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Hearing management

Updated 13 December 2017

Deafness shaped Beethoven’s music

Progressive deafness profoundly influenced Beethoven's compositions, prompting him to choose lower-frequency notes as his condition worsened, scientists said.

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Progressive deafness profoundly influenced Beethoven's compositions, prompting him to choose lower-frequency notes as his condition worsened, scientists said.

Beethoven first mentioned his hearing loss in 1801 at the age of 30, complaining that he was having problems hearing the high notes of instruments and voices.

By 1812, people had to shout to make themselves understood and in 1818, he started to communicate through notebooks. In his last few years before his death in 1827, his deafness was apparently total.

Writing in the latest issue of the British Medical Journal (BMJ), a trio of scientists in the Netherlands dissected Beethoven's string quartets.

Use of higher notes decreased as deafness progressed

They grouped these works into four ages, ranging from early (1798-1800) to late (1824-26).

The experts looked at the first violin part in the first movement of each quartet, counting the number of notes above G6, which corresponds to 1,568 Hertz.

Use of higher notes decreased as the deafness progressed, they found.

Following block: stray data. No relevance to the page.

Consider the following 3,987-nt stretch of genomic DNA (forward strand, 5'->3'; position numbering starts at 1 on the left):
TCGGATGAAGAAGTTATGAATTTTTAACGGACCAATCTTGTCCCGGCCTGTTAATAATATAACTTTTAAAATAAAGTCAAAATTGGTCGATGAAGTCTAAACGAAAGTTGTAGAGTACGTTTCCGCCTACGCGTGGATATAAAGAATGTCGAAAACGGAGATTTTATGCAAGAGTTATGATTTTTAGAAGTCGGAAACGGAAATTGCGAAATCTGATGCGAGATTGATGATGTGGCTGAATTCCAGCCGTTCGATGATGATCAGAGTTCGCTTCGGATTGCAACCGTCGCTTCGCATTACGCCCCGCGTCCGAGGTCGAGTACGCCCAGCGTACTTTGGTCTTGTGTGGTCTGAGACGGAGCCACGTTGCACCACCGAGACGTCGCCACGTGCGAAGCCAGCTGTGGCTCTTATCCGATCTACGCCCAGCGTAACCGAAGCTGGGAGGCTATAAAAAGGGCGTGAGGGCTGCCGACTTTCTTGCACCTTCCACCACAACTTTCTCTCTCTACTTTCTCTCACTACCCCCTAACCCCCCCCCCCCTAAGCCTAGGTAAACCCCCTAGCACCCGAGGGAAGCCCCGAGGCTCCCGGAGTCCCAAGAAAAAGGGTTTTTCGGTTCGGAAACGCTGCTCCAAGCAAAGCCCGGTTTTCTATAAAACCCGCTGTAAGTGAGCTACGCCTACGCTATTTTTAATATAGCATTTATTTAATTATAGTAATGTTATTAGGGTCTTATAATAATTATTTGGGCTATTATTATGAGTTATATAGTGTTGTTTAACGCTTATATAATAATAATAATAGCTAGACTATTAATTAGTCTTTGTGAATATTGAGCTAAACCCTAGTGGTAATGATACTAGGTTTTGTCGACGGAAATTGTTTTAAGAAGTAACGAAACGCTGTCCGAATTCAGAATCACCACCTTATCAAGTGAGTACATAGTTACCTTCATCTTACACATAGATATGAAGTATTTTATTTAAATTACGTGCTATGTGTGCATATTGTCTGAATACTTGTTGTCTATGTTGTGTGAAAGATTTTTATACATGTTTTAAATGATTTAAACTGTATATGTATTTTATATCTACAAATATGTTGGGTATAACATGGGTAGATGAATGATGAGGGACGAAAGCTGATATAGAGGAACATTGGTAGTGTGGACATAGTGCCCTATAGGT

To compensate, Beethoven used more middle- and low-frequency notes, which he could hear better when music was performed.

But in the late quartets – written by the time he was totally deaf –the higher notes returned.

"When he came to rely completely on his inner ear, he was no longer compelled to produce music he could actually hear when performed, and slowly returned to his inner musical world and early composing experiences," says the paper.

The study is authored by Edoardo Saccenti, Age Smilde and Wim Saris of the Netherlands Metabolomics Centre in Leiden.

(Sapa, December 2011) 

Read more:

Beethoven 'killed by doctor'

 

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Dr Kara Hoffman graduated from UCT in 2004, thereafter she completed her year of community service in Durban. In 2010 she completed her Masters Degree in Paediatric Aural Rehabilitation from UKZN. In 2016, she became a Doctor of Audiology through the University of Arizona (ATSU). Dr Hoffman and her partner Lauren Thompson opened a fully diagnostic audiology practice called Thompson & Hoffman Audiology Inc. In 2011 with world-class technology and equipment to be able to offer the broad public all hearing-related services including hearing testing for adults and babies, vestibular (balance) assessments and rehabilitation, industrial audiology, hearing devices, central auditory processing assessments for school-aged children, school screening, neonatal hearing screening programmes at Alberlito and Parklands Hospital, cochlear implants and other implantable devices, medicolegal assessments and advanced electroacoustic assessments of hearing. Thompson and Hoffman Audiology Inc. are based at Alberlito Hospital in Ballito, St Augustines Hospital in Durban and at 345 Essenwood Road, Musgrave. The practices are all wheelchair friendly. There are three audiologists that practice from Thompson & Hoffman – including Dr Kara Hoffman, Lauren Thompson & Minette Lister. The practice boasts professional, highly qualified, and extensive diagnostic services where all your hearing healthcare needs can be met. The additional licensing in vestibular assessment and rehabilitation, paediatric rehabilitation and cochlear implantation places this practice in one of the top specialist audiological positions in South Africa, with a wealth of experience in all clinical areas of audiology and is a very well respected and sought-after practice.

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